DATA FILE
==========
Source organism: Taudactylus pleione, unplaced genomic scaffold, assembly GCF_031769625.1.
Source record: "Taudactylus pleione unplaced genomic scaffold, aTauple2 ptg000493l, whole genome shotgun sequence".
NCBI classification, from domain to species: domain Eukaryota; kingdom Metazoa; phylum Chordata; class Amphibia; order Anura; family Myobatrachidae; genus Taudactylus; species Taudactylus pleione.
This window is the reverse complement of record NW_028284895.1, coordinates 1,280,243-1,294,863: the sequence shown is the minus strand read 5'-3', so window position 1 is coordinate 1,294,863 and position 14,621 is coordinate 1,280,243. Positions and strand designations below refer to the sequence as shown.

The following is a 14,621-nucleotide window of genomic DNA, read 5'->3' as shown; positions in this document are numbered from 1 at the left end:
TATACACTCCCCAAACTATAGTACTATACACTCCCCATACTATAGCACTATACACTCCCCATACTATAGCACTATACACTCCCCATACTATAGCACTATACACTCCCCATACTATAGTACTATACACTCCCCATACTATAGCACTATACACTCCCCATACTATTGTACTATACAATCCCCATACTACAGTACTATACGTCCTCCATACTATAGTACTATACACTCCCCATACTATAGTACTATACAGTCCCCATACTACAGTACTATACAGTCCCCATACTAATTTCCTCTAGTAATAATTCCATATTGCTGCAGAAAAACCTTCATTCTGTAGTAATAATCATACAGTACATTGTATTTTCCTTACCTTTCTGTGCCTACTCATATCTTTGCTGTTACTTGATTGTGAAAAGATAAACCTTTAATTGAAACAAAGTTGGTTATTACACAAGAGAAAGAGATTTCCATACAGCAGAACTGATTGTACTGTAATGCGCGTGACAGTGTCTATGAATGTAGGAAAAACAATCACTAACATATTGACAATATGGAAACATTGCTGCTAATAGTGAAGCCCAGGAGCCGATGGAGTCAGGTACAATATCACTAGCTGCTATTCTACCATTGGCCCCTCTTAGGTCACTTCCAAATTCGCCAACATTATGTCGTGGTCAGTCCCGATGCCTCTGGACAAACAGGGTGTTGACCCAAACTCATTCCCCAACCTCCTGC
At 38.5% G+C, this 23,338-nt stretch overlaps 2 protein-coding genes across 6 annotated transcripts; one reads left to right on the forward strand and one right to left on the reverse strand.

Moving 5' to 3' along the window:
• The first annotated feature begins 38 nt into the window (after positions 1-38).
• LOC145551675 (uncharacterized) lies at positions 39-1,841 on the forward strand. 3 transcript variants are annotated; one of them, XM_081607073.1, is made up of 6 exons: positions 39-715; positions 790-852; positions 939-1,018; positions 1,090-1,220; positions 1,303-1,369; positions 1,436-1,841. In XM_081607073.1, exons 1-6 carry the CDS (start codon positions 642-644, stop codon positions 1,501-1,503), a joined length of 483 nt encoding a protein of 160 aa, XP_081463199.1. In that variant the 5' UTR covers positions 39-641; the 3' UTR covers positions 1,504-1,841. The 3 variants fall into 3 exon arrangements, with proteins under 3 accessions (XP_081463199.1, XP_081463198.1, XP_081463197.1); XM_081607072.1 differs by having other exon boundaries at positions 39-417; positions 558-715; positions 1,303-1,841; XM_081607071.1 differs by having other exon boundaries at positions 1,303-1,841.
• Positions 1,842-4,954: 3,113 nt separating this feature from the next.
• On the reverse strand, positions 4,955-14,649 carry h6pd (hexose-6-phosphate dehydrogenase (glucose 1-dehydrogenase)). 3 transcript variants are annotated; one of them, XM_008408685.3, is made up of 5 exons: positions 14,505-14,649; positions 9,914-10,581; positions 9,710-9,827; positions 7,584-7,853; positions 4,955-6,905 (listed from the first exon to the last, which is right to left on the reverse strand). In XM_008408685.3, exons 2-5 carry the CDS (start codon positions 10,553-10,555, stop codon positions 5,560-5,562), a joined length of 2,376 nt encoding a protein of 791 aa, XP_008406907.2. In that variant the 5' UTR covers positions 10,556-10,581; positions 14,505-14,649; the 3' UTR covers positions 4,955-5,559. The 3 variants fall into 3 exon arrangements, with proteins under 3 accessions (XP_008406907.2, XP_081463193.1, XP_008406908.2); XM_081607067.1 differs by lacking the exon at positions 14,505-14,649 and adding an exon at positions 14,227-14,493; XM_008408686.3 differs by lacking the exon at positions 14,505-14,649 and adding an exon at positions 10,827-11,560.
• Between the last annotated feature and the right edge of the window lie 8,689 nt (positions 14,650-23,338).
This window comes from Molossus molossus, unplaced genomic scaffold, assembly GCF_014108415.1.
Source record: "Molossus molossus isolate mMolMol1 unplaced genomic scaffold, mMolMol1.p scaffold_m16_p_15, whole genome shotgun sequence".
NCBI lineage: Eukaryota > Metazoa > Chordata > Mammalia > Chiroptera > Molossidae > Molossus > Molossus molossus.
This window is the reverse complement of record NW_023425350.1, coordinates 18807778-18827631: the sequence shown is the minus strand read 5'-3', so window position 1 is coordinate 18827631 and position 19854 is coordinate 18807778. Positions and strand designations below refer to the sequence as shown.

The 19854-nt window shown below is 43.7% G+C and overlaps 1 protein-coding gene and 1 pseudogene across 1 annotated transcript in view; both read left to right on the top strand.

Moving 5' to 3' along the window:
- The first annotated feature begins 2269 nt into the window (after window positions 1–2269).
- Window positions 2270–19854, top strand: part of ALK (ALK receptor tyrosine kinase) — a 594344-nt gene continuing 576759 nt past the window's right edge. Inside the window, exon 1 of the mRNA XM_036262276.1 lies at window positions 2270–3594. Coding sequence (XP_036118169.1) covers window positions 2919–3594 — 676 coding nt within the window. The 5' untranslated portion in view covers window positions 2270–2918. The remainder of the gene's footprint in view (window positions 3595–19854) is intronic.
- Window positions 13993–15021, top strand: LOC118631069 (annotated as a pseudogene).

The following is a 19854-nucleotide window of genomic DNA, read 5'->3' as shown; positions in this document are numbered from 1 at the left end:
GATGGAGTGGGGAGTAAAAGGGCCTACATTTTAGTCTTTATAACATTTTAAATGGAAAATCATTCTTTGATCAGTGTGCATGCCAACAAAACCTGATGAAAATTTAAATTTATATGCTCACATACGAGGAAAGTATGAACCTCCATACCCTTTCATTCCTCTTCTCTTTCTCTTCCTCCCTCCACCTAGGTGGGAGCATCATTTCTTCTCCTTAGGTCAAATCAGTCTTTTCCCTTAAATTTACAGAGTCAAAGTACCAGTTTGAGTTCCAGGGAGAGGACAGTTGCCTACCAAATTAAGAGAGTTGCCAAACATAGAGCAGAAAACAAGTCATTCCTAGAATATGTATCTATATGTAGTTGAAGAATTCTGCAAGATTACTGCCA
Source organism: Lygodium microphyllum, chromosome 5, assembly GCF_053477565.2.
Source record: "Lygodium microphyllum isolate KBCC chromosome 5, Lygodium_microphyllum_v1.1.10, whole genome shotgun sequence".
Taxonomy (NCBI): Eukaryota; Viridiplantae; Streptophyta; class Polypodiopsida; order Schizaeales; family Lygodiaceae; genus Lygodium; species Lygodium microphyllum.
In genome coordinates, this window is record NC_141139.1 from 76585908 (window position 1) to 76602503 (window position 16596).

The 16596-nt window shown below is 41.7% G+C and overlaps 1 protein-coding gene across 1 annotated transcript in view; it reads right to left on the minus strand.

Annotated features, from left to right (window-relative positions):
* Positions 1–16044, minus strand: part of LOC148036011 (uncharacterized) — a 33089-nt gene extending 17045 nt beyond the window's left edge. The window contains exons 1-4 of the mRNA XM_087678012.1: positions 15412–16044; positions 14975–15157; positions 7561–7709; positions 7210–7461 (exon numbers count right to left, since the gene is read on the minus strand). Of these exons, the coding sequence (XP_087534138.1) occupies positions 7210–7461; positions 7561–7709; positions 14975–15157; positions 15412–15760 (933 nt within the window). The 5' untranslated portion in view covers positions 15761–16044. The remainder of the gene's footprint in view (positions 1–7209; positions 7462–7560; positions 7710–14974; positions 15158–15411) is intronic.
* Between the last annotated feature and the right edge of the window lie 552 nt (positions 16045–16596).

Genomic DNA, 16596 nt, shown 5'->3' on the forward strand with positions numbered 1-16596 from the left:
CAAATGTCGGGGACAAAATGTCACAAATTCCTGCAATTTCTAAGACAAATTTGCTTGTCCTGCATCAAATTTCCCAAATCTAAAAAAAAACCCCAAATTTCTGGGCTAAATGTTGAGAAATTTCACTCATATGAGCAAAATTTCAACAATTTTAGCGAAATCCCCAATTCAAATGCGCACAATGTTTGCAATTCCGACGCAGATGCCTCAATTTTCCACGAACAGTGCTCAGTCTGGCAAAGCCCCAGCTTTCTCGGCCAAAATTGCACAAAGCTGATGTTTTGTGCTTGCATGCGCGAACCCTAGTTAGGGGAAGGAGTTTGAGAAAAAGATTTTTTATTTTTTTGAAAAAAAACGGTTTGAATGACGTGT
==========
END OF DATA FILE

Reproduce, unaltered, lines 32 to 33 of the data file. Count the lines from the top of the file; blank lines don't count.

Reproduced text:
* Between the last annotated feature and the right edge of the window lie 552 nt (positions 16045–16596).

Genomic DNA, 16596 nt, shown 5'->3' on the forward strand with positions numbered 1-16596 from the left: